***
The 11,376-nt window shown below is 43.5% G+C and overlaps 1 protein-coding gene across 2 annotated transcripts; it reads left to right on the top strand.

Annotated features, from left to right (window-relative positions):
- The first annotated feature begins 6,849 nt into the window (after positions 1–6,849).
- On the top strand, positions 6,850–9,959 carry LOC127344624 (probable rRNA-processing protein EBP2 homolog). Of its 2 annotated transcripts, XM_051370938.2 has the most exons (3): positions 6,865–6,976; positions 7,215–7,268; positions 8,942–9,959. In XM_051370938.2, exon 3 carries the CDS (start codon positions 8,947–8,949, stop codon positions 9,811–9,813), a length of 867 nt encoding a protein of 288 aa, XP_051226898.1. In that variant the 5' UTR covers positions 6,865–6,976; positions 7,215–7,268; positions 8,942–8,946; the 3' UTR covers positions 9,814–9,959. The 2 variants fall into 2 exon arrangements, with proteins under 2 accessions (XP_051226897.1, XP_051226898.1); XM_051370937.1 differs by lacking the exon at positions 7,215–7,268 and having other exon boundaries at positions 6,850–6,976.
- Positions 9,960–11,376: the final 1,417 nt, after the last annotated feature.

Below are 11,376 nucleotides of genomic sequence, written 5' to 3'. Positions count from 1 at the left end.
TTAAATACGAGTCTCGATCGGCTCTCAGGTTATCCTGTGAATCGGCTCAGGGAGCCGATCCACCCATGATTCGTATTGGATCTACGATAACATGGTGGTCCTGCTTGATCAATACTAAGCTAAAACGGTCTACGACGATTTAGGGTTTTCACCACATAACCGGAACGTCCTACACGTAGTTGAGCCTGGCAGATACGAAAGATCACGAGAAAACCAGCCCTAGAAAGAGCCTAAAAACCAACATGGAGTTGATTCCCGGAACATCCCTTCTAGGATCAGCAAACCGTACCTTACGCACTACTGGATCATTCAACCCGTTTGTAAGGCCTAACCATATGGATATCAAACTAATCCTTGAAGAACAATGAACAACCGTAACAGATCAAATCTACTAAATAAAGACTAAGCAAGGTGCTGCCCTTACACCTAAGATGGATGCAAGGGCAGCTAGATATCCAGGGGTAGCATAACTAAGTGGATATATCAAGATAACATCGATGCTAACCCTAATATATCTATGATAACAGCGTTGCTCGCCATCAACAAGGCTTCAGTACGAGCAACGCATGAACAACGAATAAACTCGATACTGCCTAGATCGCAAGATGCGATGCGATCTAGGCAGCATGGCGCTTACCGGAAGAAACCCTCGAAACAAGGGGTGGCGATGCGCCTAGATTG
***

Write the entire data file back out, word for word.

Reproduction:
The 11,376-nt window shown below is 43.5% G+C and overlaps 1 protein-coding gene across 2 annotated transcripts; it reads left to right on the top strand.

Annotated features, from left to right (window-relative positions):
- The first annotated feature begins 6,849 nt into the window (after positions 1–6,849).
- On the top strand, positions 6,850–9,959 carry LOC127344624 (probable rRNA-processing protein EBP2 homolog). Of its 2 annotated transcripts, XM_051370938.2 has the most exons (3): positions 6,865–6,976; positions 7,215–7,268; positions 8,942–9,959. In XM_051370938.2, exon 3 carries the CDS (start codon positions 8,947–8,949, stop codon positions 9,811–9,813), a length of 867 nt encoding a protein of 288 aa, XP_051226898.1. In that variant the 5' UTR covers positions 6,865–6,976; positions 7,215–7,268; positions 8,942–8,946; the 3' UTR covers positions 9,814–9,959. The 2 variants fall into 2 exon arrangements, with proteins under 2 accessions (XP_051226897.1, XP_051226898.1); XM_051370937.1 differs by lacking the exon at positions 7,215–7,268 and having other exon boundaries at positions 6,850–6,976.
- Positions 9,960–11,376: the final 1,417 nt, after the last annotated feature.

Below are 11,376 nucleotides of genomic sequence, written 5' to 3'. Positions count from 1 at the left end.
TTAAATACGAGTCTCGATCGGCTCTCAGGTTATCCTGTGAATCGGCTCAGGGAGCCGATCCACCCATGATTCGTATTGGATCTACGATAACATGGTGGTCCTGCTTGATCAATACTAAGCTAAAACGGTCTACGACGATTTAGGGTTTTCACCACATAACCGGAACGTCCTACACGTAGTTGAGCCTGGCAGATACGAAAGATCACGAGAAAACCAGCCCTAGAAAGAGCCTAAAAACCAACATGGAGTTGATTCCCGGAACATCCCTTCTAGGATCAGCAAACCGTACCTTACGCACTACTGGATCATTCAACCCGTTTGTAAGGCCTAACCATATGGATATCAAACTAATCCTTGAAGAACAATGAACAACCGTAACAGATCAAATCTACTAAATAAAGACTAAGCAAGGTGCTGCCCTTACACCTAAGATGGATGCAAGGGCAGCTAGATATCCAGGGGTAGCATAACTAAGTGGATATATCAAGATAACATCGATGCTAACCCTAATATATCTATGATAACAGCGTTGCTCGCCATCAACAAGGCTTCAGTACGAGCAACGCATGAACAACGAATAAACTCGATACTGCCTAGATCGCAAGATGCGATGCGATCTAGGCAGCATGGCGCTTACCGGAAGAAACCCTCGAAACAAGGGGTGGCGATGCGCCTAGATTG